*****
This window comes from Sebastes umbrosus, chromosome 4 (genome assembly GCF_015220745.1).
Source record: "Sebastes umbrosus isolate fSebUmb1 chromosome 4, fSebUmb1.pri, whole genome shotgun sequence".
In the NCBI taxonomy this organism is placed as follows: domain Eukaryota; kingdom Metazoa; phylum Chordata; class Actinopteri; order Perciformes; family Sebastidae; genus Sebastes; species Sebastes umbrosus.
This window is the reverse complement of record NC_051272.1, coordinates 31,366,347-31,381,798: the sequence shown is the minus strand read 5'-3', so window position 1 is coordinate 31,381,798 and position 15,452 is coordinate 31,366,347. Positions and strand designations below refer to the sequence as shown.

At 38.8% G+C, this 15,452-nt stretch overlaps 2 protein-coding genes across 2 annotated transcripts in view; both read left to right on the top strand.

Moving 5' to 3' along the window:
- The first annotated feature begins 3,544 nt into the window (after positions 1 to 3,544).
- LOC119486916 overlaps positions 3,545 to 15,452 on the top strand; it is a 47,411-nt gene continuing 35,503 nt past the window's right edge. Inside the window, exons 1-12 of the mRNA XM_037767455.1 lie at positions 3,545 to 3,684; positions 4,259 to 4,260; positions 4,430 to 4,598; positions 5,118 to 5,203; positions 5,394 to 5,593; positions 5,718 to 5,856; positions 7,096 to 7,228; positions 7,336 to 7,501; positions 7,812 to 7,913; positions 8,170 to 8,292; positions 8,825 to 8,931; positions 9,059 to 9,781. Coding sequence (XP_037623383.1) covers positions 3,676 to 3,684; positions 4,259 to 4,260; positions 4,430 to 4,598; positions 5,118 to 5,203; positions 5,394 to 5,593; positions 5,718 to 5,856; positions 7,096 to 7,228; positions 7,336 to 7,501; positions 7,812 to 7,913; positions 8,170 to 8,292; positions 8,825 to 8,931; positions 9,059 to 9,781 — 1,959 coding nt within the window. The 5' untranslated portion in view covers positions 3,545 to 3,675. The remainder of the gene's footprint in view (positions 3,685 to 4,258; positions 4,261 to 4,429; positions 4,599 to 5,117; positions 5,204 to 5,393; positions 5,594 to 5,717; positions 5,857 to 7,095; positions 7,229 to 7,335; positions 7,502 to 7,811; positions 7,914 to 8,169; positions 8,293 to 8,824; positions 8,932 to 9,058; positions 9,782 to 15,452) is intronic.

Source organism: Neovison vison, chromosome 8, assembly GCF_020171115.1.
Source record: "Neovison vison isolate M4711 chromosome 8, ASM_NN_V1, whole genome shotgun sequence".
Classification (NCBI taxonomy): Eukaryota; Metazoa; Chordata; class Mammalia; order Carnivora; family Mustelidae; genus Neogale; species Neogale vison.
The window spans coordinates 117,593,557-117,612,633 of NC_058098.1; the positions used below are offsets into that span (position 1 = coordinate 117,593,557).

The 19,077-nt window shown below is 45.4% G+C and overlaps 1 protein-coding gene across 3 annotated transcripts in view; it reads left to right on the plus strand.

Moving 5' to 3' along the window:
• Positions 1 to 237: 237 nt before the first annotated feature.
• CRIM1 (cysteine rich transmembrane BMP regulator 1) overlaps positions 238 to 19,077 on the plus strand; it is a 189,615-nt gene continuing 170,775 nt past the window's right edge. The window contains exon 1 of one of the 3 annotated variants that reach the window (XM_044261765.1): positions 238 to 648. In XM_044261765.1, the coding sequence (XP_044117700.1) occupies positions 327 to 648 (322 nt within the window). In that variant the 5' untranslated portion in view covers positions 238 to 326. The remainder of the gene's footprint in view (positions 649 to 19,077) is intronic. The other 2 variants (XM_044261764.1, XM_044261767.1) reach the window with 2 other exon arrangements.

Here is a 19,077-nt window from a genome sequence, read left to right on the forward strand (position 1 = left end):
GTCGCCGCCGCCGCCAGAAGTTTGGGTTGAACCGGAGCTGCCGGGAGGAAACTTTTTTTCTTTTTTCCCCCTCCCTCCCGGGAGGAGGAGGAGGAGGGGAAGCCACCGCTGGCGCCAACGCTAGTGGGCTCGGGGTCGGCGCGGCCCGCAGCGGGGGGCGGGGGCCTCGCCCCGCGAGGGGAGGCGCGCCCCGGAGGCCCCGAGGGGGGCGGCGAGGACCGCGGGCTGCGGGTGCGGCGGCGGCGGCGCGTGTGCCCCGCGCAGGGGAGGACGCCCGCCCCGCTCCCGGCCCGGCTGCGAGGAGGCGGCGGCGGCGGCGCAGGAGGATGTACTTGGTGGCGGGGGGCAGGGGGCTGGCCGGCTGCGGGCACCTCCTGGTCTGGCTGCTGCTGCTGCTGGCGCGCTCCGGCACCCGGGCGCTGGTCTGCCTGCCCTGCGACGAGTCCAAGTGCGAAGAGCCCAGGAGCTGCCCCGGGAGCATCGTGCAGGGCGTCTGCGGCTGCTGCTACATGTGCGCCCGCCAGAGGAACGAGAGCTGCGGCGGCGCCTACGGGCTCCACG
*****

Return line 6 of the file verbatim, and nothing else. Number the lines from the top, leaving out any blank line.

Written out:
Moving 5' to 3' along the window: